Thinking with the church

FR. RICHARD JOHN NEUHAUS

The leadership of the Society of Jesus decided that the Rev. Thomas Reese should be replaced as editor of America magazine. Reese, who was editor for seven years, said he agreed with the decision, but apparently he later changed his mind.

Father Richard John Neuhaus

Institutions of all kinds make personnel decisions, and sometimes people are unhappy with such decisions. The present instance occasioned a brouhaha in which it is claimed that Reese was removed on the orders of an allegedly oppressive Pope Benedict XVI. Everybody should calm down, take a deep breath, and think again.

America is a Catholic magazine in the service of the church and its mission. It is no secret that in recent years many people — probably including Cardinal Joseph Ratzinger (now Pope Benedict) — criticized the magazine for undercutting that mission, which is to present as effectively as possible the teaching of the church. That mission requires intellectual integrity in honestly engaging arguments that question or oppose Catholic teaching.

Catholicism does not pit faith against reason or faithfulness against intellectual inquiry. St. Ignatius Loyola, the 16th-century founder of the Jesuits, gave us the fine phrase 'sentire cum ecclesia — ''to think with the church." Thinking with the church requires thinking.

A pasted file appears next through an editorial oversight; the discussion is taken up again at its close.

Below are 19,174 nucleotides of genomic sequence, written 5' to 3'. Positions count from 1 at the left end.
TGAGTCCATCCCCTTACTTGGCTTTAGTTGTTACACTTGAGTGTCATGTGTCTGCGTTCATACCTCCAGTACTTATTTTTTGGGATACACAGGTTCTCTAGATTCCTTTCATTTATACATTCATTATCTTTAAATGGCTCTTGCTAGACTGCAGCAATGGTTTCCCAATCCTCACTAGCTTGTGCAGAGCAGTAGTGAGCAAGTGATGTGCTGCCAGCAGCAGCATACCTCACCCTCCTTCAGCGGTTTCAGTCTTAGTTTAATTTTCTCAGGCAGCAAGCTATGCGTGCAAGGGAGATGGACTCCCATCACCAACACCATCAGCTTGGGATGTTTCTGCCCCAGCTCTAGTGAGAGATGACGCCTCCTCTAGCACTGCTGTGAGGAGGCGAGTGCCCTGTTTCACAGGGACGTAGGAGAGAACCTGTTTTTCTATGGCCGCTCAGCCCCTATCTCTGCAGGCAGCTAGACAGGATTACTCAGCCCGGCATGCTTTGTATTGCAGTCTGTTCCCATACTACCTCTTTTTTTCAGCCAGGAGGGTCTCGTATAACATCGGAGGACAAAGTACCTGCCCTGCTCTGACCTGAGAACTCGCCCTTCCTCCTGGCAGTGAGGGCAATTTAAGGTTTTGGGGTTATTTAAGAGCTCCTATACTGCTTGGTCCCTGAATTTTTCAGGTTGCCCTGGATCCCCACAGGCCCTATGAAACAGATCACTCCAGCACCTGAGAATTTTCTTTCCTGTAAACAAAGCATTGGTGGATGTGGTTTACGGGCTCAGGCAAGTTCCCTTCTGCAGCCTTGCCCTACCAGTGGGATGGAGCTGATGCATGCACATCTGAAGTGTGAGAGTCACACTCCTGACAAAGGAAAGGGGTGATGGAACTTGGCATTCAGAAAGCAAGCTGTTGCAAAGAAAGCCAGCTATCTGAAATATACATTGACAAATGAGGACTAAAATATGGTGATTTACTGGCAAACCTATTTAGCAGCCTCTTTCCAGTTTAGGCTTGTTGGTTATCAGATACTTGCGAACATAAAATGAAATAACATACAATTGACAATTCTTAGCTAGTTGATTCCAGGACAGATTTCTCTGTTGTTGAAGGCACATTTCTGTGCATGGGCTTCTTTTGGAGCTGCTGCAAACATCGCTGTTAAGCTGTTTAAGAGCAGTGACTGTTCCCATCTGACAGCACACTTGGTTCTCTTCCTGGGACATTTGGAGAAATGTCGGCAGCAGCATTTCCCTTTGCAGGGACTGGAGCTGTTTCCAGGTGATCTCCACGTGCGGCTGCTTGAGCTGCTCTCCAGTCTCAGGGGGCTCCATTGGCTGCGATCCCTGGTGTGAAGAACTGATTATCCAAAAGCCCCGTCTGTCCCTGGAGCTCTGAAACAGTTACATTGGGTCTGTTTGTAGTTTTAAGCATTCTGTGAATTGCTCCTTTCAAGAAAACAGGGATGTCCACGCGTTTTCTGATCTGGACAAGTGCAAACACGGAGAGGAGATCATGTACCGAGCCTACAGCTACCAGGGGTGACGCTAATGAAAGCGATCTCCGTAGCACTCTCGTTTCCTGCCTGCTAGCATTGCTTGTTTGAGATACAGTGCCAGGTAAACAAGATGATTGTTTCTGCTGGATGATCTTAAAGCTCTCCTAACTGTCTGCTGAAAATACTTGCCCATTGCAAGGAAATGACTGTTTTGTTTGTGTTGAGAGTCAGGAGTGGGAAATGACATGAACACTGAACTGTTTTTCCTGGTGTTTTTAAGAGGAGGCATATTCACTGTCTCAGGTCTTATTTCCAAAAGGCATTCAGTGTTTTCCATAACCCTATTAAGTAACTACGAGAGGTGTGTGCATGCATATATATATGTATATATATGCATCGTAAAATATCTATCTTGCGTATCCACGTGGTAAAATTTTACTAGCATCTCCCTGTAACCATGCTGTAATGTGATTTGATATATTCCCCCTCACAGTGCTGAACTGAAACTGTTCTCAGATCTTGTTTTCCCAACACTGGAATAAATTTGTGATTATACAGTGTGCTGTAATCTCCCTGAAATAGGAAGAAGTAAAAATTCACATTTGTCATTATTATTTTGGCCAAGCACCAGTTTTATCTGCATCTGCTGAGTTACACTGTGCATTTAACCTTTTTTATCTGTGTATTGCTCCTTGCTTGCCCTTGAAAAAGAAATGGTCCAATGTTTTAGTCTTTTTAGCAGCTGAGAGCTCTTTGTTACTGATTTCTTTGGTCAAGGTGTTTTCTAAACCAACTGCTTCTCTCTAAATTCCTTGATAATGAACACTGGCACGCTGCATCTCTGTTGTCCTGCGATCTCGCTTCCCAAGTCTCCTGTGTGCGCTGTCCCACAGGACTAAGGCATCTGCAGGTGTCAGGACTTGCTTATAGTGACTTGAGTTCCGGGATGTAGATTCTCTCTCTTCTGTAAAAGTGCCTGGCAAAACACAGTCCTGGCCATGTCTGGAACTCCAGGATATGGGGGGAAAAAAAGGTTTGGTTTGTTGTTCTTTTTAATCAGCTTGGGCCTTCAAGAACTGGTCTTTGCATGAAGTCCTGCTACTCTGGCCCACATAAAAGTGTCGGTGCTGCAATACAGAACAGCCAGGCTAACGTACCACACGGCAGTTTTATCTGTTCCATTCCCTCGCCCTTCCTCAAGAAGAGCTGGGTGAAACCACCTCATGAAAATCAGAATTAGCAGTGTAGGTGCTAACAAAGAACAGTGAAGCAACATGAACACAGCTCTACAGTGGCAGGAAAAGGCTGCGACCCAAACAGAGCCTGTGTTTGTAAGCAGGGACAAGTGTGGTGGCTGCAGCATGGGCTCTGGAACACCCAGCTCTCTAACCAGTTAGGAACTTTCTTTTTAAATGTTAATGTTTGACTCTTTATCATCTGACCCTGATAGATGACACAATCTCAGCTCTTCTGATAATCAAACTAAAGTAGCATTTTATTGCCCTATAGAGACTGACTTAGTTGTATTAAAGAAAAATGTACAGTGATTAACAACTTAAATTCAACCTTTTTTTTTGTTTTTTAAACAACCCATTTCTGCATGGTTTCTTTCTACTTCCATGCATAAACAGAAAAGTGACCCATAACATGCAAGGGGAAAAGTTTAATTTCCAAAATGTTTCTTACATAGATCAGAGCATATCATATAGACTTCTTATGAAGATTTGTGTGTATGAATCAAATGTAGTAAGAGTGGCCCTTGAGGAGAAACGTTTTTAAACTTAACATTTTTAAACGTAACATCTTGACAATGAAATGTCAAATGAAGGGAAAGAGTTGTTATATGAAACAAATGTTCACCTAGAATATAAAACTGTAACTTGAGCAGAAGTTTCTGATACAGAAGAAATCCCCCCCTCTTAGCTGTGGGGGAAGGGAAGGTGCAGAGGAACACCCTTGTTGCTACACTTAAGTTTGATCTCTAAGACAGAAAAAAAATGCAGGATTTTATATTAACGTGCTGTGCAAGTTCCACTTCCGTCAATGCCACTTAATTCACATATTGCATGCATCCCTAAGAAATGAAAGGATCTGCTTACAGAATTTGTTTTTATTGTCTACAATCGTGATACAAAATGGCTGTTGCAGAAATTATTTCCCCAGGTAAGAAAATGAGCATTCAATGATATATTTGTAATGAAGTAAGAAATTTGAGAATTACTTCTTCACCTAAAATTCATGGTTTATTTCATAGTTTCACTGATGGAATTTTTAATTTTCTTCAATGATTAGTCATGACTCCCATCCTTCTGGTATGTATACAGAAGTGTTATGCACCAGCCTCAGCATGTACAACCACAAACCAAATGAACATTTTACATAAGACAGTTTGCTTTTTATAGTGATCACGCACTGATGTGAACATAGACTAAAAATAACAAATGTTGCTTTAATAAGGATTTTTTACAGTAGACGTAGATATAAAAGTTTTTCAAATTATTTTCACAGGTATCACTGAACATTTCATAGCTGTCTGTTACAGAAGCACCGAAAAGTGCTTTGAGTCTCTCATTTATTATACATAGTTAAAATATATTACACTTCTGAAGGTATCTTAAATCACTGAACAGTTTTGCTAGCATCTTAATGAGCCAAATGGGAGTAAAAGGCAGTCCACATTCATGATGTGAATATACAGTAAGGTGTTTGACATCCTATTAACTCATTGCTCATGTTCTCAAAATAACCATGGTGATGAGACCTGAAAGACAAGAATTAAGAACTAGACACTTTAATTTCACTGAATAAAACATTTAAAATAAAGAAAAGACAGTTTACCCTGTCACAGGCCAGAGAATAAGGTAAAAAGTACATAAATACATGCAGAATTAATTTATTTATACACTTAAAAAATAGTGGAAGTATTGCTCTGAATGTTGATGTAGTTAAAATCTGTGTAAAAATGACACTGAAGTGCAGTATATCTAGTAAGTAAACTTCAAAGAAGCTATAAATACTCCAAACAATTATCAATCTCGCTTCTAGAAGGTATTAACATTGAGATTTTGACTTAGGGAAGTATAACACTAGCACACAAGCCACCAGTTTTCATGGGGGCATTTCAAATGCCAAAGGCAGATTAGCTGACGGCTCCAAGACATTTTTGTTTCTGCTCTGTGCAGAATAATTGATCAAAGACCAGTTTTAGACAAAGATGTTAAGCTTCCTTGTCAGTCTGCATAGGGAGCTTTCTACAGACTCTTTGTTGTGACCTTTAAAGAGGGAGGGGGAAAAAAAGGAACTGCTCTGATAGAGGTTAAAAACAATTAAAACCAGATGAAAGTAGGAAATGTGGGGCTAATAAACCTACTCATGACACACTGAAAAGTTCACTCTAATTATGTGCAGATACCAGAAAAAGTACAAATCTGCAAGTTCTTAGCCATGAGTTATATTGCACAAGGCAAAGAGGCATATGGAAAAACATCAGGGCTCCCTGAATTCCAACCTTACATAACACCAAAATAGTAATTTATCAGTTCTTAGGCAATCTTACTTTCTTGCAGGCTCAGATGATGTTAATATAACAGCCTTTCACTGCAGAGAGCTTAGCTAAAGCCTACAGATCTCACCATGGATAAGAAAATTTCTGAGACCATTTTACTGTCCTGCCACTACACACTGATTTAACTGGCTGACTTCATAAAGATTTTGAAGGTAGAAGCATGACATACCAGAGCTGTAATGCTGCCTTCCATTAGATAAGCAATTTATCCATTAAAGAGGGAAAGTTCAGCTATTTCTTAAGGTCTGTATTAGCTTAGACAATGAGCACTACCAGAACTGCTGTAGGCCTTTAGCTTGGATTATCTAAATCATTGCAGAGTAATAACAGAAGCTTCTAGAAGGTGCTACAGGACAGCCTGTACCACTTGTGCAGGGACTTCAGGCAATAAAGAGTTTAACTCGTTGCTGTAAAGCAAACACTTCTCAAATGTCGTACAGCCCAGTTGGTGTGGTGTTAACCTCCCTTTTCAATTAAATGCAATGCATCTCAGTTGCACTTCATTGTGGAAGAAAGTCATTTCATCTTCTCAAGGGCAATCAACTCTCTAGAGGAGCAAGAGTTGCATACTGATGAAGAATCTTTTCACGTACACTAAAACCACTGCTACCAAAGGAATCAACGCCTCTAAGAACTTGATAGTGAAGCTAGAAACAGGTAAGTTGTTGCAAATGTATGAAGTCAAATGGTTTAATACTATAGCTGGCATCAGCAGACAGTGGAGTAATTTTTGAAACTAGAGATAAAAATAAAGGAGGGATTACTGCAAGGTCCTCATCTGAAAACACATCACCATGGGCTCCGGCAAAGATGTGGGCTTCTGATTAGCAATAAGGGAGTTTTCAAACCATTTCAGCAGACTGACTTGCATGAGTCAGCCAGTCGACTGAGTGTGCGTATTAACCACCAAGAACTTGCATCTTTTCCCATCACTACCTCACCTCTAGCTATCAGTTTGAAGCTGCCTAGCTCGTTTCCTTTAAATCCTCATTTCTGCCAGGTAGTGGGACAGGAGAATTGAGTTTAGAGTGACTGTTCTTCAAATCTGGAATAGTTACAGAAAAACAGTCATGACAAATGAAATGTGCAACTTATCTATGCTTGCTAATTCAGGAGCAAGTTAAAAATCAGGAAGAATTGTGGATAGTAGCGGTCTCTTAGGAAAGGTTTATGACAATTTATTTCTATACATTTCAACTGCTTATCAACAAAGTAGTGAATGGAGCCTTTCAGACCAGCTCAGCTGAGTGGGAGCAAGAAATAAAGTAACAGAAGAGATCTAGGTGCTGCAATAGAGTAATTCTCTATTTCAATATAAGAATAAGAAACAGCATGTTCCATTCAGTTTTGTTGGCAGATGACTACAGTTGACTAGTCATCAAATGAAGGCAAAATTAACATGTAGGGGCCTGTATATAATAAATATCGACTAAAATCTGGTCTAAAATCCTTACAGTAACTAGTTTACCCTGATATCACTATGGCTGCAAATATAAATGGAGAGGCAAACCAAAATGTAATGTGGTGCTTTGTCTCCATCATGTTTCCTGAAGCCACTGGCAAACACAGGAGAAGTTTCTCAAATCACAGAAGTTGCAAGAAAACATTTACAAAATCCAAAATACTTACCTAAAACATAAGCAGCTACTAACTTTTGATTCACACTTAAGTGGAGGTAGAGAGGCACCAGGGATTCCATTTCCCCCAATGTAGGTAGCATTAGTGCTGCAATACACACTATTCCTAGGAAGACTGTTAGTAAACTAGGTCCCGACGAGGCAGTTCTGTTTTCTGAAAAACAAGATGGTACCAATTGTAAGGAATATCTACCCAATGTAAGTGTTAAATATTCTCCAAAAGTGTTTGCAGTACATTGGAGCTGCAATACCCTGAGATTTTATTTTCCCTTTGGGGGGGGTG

The troubles at America are not about intellectual integrity or freedom. As a priest and editor, Reese exercised intellectual integrity and freedom in committing himself to the church and the mission to which the magazine is dedicated. Unfortunately, under his editorship, America frequently seemed to be unwilling to take the side that, I believe, it is undoubtedly on. The problem was a basic mistake in editorial policy. It was thought that being ''fair and balanced" required publishing on an equal footing articles that supported and articles that opposed the church's teaching, as though the church's teaching was but one opinion among others. The problem was compounded by the fact that such articles dealt with publicly controversial questions such as the moral understanding of homosexuality, same-sex marriage, and the exploitation of embryonic stem cells.

On such questions, the church has clearly defined positions. The practice of America suggested to some the magazine's neutrality or hostility to the church's teaching. Not surprisingly, they asked of the magazine, ''Whose side are you on?"


Again, intellectual integrity requires honestly engaging opposing arguments. It does not require providing a platform for opposing arguments. I dare say that an editor working for Planned Parenthood, the Sierra Club, or the National Rifle Association who regularly turned a publication into a platform for those opposed to the mission of the organization would soon be looking for another job.